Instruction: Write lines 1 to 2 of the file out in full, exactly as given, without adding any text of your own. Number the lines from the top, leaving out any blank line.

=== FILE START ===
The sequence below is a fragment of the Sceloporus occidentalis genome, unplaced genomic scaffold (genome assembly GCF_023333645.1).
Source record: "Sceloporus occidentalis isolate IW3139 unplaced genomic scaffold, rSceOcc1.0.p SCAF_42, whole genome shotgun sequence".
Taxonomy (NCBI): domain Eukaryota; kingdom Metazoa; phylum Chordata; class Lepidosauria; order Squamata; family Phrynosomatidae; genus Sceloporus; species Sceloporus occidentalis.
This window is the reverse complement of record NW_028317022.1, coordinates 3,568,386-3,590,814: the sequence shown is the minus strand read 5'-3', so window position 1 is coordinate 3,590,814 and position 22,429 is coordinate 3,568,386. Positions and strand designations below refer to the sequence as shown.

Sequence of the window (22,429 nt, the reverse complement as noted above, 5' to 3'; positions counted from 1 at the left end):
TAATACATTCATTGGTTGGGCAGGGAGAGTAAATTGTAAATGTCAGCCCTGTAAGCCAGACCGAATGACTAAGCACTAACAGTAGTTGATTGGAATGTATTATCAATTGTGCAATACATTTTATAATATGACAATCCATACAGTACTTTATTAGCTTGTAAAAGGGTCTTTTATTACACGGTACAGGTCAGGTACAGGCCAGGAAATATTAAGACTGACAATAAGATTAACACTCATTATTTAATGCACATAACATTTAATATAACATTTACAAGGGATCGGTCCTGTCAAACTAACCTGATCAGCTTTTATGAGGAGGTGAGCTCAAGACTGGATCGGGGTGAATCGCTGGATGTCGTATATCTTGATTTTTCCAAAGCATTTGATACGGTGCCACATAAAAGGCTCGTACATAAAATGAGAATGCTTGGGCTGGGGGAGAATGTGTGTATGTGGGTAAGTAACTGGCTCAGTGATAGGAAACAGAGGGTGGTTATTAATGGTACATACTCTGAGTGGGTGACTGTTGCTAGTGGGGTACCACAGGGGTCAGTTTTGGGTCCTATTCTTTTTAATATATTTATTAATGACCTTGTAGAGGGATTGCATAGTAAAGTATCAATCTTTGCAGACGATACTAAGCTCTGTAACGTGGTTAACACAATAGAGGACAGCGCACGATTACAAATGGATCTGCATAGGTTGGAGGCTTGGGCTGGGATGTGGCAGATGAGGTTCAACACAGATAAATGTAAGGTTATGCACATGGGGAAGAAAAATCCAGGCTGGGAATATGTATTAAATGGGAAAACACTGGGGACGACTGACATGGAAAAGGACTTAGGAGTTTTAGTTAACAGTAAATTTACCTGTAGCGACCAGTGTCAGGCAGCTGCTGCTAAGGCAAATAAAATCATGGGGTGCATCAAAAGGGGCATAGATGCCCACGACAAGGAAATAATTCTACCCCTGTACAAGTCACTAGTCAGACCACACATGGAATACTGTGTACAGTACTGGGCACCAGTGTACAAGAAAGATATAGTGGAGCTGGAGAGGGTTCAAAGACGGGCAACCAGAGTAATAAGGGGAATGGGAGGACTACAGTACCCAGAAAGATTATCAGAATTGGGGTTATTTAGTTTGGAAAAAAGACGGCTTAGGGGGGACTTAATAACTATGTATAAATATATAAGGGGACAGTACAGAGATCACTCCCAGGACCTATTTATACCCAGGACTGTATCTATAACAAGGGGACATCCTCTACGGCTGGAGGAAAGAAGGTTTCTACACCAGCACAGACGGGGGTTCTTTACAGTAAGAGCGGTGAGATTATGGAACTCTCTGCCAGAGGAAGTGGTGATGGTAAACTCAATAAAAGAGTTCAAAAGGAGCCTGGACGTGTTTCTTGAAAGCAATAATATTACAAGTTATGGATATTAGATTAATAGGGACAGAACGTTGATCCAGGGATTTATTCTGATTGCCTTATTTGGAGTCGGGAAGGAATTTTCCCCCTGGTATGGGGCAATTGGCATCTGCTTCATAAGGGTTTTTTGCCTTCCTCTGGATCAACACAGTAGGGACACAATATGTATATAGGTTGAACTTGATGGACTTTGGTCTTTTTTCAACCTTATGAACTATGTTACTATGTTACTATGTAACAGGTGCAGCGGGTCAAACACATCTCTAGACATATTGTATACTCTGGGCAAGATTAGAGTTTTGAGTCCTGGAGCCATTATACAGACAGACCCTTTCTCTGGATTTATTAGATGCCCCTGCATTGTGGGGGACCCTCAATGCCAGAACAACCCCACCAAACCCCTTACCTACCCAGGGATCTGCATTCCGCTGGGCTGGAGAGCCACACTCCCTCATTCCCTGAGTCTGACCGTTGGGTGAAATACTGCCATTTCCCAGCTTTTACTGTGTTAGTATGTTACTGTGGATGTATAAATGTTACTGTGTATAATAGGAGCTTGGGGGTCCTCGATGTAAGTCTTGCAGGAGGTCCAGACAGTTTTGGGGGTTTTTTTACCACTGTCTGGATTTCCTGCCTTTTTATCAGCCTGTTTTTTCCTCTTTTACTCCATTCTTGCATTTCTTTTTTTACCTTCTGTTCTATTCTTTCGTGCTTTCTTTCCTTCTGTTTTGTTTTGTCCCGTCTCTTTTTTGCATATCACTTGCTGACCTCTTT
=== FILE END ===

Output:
The sequence below is a fragment of the Sceloporus occidentalis genome, unplaced genomic scaffold (genome assembly GCF_023333645.1).
Source record: "Sceloporus occidentalis isolate IW3139 unplaced genomic scaffold, rSceOcc1.0.p SCAF_42, whole genome shotgun sequence".